Citation Formats

Brazhkin, V. V., E-mail: brazhkin@hppi.troitsk.ru, Bychkov, E., and Tsiok, O. B. High-precision measurements of the compressibility of chalcogenide glasses at a hydrostatic pressure up to 9 GPa. United States: N. p., 2016. Web. doi:10.1134/S1063776116060108.
Brazhkin, V. V., E-mail: brazhkin@hppi.troitsk.ru, Bychkov, E., & Tsiok, O. B. High-precision measurements of the compressibility of chalcogenide glasses at a hydrostatic pressure up to 9 GPa. United States. doi:10.1134/S1063776116060108.
Brazhkin, V. V., E-mail: brazhkin@hppi.troitsk.ru, Bychkov, E., and Tsiok, O. B. Mon . "High-precision measurements of the compressibility of chalcogenide glasses at a hydrostatic pressure up to 9 GPa". United States. doi:10.1134/S1063776116060108.
@article{osti_22617205,
title = {High-precision measurements of the compressibility of chalcogenide glasses at a hydrostatic pressure up to 9 GPa},
author = {Brazhkin, V. V., E-mail: brazhkin@hppi.troitsk.ru and Bychkov, E. and Tsiok, O. B.},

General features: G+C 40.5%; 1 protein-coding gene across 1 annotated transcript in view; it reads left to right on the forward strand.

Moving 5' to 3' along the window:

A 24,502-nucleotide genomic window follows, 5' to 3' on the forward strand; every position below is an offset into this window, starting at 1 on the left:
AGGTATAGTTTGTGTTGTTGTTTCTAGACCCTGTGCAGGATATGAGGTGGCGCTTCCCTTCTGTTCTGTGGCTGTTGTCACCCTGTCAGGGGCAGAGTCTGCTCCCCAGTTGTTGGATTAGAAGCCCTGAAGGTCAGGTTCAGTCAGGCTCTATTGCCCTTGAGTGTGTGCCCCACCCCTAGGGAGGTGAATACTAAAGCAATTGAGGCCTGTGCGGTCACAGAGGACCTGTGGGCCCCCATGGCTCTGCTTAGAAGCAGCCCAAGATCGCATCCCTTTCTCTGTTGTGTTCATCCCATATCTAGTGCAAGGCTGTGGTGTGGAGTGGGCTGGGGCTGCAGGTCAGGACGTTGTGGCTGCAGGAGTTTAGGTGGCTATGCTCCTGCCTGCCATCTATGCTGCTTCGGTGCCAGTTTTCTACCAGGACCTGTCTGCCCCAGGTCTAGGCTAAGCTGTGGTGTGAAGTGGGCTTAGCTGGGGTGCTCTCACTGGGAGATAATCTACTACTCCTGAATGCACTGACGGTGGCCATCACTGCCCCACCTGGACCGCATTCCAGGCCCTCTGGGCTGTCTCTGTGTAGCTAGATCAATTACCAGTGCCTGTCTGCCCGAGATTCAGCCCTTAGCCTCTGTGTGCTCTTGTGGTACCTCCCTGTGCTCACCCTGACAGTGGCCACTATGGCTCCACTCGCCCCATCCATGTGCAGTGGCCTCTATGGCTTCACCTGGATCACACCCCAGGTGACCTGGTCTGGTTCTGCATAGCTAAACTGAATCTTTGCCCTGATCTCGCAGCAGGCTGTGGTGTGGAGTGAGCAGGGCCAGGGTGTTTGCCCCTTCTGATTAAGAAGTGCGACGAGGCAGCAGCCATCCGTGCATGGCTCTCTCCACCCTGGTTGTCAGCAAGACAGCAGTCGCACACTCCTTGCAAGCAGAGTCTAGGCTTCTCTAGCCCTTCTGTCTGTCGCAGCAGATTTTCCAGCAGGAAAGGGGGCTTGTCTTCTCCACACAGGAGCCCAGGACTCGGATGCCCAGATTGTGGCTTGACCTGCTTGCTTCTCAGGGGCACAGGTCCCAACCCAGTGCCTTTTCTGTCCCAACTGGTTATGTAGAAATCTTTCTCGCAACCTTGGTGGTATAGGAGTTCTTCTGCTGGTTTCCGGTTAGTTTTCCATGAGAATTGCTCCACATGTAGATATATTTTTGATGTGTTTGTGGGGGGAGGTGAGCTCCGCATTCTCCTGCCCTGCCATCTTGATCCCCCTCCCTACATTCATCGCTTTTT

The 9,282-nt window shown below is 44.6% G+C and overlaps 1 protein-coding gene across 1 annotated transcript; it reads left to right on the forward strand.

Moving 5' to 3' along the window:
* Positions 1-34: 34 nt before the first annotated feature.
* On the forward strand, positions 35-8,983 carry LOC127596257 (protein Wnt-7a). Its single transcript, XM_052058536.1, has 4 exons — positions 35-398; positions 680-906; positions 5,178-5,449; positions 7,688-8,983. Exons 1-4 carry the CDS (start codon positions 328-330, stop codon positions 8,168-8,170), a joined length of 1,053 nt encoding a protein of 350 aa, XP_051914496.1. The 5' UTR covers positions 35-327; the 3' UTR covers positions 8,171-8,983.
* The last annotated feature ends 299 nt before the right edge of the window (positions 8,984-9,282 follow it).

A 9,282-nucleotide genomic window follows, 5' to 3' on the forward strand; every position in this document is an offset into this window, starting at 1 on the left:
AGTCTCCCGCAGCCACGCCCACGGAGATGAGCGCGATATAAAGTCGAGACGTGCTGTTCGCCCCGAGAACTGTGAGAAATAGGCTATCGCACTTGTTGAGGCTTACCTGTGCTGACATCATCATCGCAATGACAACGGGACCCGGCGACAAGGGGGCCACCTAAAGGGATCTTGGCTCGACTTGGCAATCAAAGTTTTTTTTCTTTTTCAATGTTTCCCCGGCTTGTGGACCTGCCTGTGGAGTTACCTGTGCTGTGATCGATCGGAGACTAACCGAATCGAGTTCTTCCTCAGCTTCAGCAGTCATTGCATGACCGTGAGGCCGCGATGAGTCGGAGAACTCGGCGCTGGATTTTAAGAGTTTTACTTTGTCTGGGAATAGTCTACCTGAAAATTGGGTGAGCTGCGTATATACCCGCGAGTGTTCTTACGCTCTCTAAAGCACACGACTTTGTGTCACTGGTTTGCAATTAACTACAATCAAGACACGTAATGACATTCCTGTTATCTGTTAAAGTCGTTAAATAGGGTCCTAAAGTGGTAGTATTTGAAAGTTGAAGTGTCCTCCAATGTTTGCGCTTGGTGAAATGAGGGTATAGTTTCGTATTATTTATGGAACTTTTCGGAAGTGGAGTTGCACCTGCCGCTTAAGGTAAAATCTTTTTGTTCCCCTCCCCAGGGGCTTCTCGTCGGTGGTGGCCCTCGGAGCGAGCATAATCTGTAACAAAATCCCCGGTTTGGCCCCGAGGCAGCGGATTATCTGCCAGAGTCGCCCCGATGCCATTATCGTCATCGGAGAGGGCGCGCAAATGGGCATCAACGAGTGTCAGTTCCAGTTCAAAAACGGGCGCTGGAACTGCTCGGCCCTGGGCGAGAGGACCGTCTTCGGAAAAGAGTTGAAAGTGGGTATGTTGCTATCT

abstractNote = {The volumes of glassy germanium chalcogenides GeSe{sub 2}, GeS{sub 2}, Ge{sub 17}Se{sub 83}, and Ge{sub 8}Se{sub 92} are precisely measured at a hydrostatic pressure up to 8.5 GPa. The stoichiometric GeSe{sub 2} and GeS{sub 2} glasses exhibit elastic behavior in the pressure range up to 3 GPa, and their bulk modulus decreases at pressures higher than 2–2.5 GPa. At higher pressures, inelastic relaxation processes begin and their intensity is proportional to the logarithm of time. The relaxation rate for the GeSe{sub 2} glasses has a pronounced maximum at 3.5–4.5 GPa, which indicates the existence of several parallel structural transformation mechanisms. The nonstoichiometric glasses exhibit a diffuse transformation and inelastic behavior at pressures above 1–2 GPa. The maximum relaxation rate in these glasses is significantly lower than that in the stoichiometric GeSe{sub 2} glasses. All glasses are characterized by the “loss of memory” of history: after relaxation at a fixed pressure, the further increase in the pressure returns the volume to the compression curve obtained without a stop for relaxation. After pressure release, the residual densification in the stoichiometric glasses is about 7% and that in the Ge{sub 17}Se{sub 83} glasses is 1.5%. The volume of the Ge{sub 8}Se{sub 92} glass returns to its initial value within the limits of experimental error. As the pressure decreases, the effective bulk moduli of the Ge{sub 17}Se{sub 83} and Ge{sub 8}Se{sub 92} glasses coincide with the moduli after isobaric relaxation at the stage of increasing pressure, and the bulk modulus of the stoichiometric GeSe{sub 2} glass upon decreasing pressure noticeably exceeds the bulk modulus after isobaric relaxation at the stage of increasing pressure. Along with the reported data, our results can be used to draw conclusions regarding the diffuse transformations in glassy germanium chalcogenides during compression.},